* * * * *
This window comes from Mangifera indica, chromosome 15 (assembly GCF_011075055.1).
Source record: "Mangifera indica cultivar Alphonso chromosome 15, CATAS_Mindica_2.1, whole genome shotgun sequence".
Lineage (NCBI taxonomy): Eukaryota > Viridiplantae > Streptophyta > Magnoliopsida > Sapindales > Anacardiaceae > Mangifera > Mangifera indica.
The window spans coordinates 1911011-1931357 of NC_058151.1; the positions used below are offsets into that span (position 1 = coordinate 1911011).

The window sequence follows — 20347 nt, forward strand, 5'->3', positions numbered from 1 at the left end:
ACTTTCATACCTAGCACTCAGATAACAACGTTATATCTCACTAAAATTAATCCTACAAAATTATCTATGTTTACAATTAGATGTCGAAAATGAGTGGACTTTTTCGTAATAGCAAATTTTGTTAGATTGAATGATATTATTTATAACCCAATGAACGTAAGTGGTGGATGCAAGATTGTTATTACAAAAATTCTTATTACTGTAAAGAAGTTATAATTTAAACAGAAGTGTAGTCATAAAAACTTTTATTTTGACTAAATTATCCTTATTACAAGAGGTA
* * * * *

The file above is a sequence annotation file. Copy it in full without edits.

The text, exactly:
This window comes from Mangifera indica, chromosome 15 (assembly GCF_011075055.1).
Source record: "Mangifera indica cultivar Alphonso chromosome 15, CATAS_Mindica_2.1, whole genome shotgun sequence".
Lineage (NCBI taxonomy): Eukaryota > Viridiplantae > Streptophyta > Magnoliopsida > Sapindales > Anacardiaceae > Mangifera > Mangifera indica.
The window spans coordinates 1911011-1931357 of NC_058151.1; the positions used below are offsets into that span (position 1 = coordinate 1911011).

The window sequence follows — 20347 nt, forward strand, 5'->3', positions numbered from 1 at the left end:
ACTTTCATACCTAGCACTCAGATAACAACGTTATATCTCACTAAAATTAATCCTACAAAATTATCTATGTTTACAATTAGATGTCGAAAATGAGTGGACTTTTTCGTAATAGCAAATTTTGTTAGATTGAATGATATTATTTATAACCCAATGAACGTAAGTGGTGGATGCAAGATTGTTATTACAAAAATTCTTATTACTGTAAAGAAGTTATAATTTAAACAGAAGTGTAGTCATAAAAACTTTTATTTTGACTAAATTATCCTTATTACAAGAGGTA